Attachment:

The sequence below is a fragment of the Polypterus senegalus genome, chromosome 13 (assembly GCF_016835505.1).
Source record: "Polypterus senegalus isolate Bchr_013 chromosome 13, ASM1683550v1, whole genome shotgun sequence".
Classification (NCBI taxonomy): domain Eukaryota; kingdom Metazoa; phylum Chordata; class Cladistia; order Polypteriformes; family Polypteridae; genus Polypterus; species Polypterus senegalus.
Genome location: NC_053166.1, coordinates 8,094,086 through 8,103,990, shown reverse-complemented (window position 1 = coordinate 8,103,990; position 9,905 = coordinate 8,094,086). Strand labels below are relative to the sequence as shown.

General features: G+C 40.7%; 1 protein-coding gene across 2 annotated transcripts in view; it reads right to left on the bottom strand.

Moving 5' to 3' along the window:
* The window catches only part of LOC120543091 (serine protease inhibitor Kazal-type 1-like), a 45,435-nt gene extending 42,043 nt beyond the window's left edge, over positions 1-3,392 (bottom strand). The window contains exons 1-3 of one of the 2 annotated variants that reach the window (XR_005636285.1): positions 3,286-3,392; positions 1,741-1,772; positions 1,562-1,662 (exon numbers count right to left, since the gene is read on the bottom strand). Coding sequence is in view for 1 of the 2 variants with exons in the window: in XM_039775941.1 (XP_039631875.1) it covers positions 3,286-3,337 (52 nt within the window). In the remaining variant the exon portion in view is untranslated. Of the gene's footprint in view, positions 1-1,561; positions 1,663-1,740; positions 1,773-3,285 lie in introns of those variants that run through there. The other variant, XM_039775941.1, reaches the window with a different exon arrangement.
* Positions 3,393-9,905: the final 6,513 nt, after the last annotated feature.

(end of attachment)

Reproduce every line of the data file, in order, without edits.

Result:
The sequence below is a fragment of the Polypterus senegalus genome, chromosome 13 (assembly GCF_016835505.1).
Source record: "Polypterus senegalus isolate Bchr_013 chromosome 13, ASM1683550v1, whole genome shotgun sequence".
Classification (NCBI taxonomy): domain Eukaryota; kingdom Metazoa; phylum Chordata; class Cladistia; order Polypteriformes; family Polypteridae; genus Polypterus; species Polypterus senegalus.
Genome location: NC_053166.1, coordinates 8,094,086 through 8,103,990, shown reverse-complemented (window position 1 = coordinate 8,103,990; position 9,905 = coordinate 8,094,086). Strand labels below are relative to the sequence as shown.

General features: G+C 40.7%; 1 protein-coding gene across 2 annotated transcripts in view; it reads right to left on the bottom strand.

Moving 5' to 3' along the window:
* The window catches only part of LOC120543091 (serine protease inhibitor Kazal-type 1-like), a 45,435-nt gene extending 42,043 nt beyond the window's left edge, over positions 1-3,392 (bottom strand). The window contains exons 1-3 of one of the 2 annotated variants that reach the window (XR_005636285.1): positions 3,286-3,392; positions 1,741-1,772; positions 1,562-1,662 (exon numbers count right to left, since the gene is read on the bottom strand). Coding sequence is in view for 1 of the 2 variants with exons in the window: in XM_039775941.1 (XP_039631875.1) it covers positions 3,286-3,337 (52 nt within the window). In the remaining variant the exon portion in view is untranslated. Of the gene's footprint in view, positions 1-1,561; positions 1,663-1,740; positions 1,773-3,285 lie in introns of those variants that run through there. The other variant, XM_039775941.1, reaches the window with a different exon arrangement.
* Positions 3,393-9,905: the final 6,513 nt, after the last annotated feature.